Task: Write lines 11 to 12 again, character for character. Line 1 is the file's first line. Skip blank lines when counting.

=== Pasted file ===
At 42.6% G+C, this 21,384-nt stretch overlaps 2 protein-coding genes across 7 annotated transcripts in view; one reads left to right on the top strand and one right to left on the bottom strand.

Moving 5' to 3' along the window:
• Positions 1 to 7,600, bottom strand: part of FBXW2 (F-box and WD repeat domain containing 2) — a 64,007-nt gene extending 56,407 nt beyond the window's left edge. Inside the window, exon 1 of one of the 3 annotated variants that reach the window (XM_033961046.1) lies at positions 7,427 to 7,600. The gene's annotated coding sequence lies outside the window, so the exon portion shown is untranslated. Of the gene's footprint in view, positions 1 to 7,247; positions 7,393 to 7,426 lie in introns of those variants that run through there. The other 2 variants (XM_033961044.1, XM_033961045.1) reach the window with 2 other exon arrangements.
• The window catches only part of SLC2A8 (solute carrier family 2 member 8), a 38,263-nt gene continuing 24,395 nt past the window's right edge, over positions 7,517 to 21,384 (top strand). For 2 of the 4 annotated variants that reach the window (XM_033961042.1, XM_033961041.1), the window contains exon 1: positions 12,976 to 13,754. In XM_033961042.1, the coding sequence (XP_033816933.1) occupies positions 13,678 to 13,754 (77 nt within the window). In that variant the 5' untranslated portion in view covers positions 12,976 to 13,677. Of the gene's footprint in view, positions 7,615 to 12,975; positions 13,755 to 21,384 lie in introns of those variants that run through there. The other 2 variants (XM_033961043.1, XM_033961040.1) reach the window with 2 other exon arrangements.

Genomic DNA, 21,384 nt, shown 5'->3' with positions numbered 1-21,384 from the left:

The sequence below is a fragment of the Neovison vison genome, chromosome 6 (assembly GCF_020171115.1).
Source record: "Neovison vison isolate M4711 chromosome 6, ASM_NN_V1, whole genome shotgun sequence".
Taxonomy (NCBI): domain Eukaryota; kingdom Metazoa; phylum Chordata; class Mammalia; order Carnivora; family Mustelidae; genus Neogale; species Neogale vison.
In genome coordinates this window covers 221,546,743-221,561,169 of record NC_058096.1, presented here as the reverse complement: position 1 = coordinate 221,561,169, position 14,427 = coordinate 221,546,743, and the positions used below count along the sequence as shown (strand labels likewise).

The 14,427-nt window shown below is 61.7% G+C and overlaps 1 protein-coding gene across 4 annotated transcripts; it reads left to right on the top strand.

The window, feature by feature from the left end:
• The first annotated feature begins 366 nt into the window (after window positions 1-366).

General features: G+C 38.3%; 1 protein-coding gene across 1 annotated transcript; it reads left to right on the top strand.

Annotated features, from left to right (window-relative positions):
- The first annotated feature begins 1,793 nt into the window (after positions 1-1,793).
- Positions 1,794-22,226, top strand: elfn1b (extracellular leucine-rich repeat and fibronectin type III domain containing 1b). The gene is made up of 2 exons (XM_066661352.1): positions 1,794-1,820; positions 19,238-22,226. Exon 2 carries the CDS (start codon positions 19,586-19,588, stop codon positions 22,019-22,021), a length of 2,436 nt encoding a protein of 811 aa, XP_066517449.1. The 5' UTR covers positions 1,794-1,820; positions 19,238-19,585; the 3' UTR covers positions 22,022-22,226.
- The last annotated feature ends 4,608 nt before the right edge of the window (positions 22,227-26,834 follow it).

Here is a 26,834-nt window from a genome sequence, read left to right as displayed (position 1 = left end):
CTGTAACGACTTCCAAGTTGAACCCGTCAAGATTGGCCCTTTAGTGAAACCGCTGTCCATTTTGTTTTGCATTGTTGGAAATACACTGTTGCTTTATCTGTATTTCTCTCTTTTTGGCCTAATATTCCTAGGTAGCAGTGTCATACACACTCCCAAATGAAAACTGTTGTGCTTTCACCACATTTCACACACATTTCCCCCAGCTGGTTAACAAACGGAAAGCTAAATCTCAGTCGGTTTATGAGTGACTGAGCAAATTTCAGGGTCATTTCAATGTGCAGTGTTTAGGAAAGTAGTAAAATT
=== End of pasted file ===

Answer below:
The window, feature by feature from the left end:
• The first annotated feature begins 366 nt into the window (after window positions 1-366).